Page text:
Sam looked out of the window. The sun was setting and the library would close soon. As would El Escorial. He had been there yesterday, during the touristic hours and the EMF had picked some promising readings. Even though with so many people around those readings were not totally reliable, everything seemed to point that the king’s soul still walked the corridors. Sam wasn’t so sure about the black dog that supposedly followed him, though. True, there had been a lot of sightings along the centuries but there hadn't been one strange death or unexplained event connected to this place. Sam knew well that the apparition of a black dog was usually an omen of bad things to come; at best it was a notice of misfortune and imminent death, and at worst... well, at worst the black dog was a hellhound, and no one had to remind him what was the outcome of that.
He groaned and hid his face in his hands. A couple of students looked at him funnily and the librarian exclaimed “Silencio!” but Sam ignored them all. He worried he was heading towards another disappointment, like Mexico and Argentina, and that this whole odyssey was only an enormous waste of time.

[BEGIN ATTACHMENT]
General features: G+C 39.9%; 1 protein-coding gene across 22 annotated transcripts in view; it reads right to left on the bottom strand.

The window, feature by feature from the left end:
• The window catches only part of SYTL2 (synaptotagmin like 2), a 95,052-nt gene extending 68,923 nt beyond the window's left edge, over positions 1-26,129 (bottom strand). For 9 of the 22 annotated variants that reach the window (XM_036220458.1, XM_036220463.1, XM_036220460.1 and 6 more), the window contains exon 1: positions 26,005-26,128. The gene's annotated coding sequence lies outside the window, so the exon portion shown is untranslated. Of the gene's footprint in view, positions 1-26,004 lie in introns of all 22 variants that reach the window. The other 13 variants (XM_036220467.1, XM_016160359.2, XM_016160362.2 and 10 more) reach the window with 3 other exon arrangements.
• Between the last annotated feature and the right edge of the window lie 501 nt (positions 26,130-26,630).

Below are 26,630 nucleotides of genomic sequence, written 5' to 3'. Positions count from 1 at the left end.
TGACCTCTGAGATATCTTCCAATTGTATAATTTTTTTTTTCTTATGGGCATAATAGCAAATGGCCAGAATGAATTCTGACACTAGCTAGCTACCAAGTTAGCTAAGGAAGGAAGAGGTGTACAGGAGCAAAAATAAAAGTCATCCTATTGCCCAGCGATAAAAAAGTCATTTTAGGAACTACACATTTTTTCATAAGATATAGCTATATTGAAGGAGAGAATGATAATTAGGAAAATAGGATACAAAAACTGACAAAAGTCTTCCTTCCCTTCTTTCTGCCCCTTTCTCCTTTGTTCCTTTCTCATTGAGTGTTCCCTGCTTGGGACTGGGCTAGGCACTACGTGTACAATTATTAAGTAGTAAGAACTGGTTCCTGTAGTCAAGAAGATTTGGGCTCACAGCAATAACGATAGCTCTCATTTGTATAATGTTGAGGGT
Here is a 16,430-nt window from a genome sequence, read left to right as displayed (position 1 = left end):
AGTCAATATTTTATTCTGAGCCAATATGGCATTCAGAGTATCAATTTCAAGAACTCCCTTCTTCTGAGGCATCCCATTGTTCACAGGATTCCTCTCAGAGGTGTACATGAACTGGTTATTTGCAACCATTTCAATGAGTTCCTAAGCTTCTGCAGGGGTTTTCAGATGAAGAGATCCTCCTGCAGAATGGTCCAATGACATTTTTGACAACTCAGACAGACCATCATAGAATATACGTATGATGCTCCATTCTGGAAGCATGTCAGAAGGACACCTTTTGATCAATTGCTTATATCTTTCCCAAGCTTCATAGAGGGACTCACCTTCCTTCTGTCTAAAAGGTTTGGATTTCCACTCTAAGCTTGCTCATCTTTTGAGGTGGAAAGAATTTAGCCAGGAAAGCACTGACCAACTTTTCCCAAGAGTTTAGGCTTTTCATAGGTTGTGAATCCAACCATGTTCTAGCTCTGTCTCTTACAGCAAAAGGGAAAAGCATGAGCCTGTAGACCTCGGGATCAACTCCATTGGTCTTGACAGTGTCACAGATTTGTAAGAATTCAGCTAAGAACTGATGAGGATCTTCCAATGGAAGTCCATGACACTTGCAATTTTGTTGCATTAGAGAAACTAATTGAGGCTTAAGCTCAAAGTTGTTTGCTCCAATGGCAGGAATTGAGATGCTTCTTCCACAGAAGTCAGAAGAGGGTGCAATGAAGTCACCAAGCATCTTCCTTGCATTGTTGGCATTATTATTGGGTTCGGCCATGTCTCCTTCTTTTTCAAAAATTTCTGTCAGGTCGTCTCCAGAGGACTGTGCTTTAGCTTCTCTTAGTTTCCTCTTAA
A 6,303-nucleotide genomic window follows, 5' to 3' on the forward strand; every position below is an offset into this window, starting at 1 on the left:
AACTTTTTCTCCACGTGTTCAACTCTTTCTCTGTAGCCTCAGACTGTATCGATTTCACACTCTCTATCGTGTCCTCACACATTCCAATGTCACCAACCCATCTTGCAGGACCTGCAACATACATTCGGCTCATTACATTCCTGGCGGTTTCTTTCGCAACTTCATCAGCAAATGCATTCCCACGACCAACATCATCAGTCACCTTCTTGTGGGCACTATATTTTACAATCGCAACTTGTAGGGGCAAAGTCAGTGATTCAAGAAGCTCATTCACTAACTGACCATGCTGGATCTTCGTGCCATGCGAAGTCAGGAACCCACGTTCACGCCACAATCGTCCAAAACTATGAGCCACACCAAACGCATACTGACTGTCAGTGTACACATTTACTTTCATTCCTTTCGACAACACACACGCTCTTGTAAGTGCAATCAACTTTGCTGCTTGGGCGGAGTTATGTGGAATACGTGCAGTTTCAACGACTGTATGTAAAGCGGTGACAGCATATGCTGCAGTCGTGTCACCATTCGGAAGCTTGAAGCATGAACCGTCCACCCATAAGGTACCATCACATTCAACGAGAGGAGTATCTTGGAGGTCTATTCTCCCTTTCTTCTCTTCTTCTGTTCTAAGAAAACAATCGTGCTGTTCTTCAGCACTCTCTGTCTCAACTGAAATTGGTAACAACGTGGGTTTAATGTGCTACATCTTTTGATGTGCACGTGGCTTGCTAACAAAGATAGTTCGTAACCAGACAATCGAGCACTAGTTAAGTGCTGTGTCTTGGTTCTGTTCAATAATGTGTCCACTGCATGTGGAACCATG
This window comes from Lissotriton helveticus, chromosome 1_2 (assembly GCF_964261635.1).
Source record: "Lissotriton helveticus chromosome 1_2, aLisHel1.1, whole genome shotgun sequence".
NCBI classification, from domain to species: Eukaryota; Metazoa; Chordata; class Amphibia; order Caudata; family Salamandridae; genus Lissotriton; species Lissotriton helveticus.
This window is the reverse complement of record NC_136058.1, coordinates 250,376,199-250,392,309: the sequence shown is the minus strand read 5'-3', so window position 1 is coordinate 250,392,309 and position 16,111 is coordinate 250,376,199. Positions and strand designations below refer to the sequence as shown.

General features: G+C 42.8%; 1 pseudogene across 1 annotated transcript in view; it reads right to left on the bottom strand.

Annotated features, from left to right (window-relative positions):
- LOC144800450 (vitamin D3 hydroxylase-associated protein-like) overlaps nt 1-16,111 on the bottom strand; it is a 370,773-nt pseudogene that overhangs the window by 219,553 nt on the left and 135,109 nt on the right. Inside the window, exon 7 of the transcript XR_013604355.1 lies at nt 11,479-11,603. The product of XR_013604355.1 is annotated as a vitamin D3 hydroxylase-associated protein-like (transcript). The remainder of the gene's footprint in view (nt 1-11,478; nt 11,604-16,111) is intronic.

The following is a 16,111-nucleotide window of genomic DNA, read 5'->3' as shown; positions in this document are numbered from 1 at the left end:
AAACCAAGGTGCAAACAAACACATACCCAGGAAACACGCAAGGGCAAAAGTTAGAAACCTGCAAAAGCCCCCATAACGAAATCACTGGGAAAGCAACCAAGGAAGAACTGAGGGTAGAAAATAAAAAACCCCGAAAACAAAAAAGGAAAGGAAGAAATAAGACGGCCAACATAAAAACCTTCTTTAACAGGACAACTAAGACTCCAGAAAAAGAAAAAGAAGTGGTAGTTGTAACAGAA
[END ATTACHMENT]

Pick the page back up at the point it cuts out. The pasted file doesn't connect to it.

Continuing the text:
Philip II had been a haunted man, that much, at least, was clear (even if Sam wasn’t sure it was in the literal sense of the word). He was obsessed with Hell and he spent most of his considerable wealth amassing thousand of holy relics from all around the world. And he died in a terrible, painful way that Sam couldn’t really rule out as natural: For fifty-two horrific days he suffered of high fever, pustules, ulcers and wounds, while still claiming he could hear the black dog howling at his door and talking about his ‘final battle’.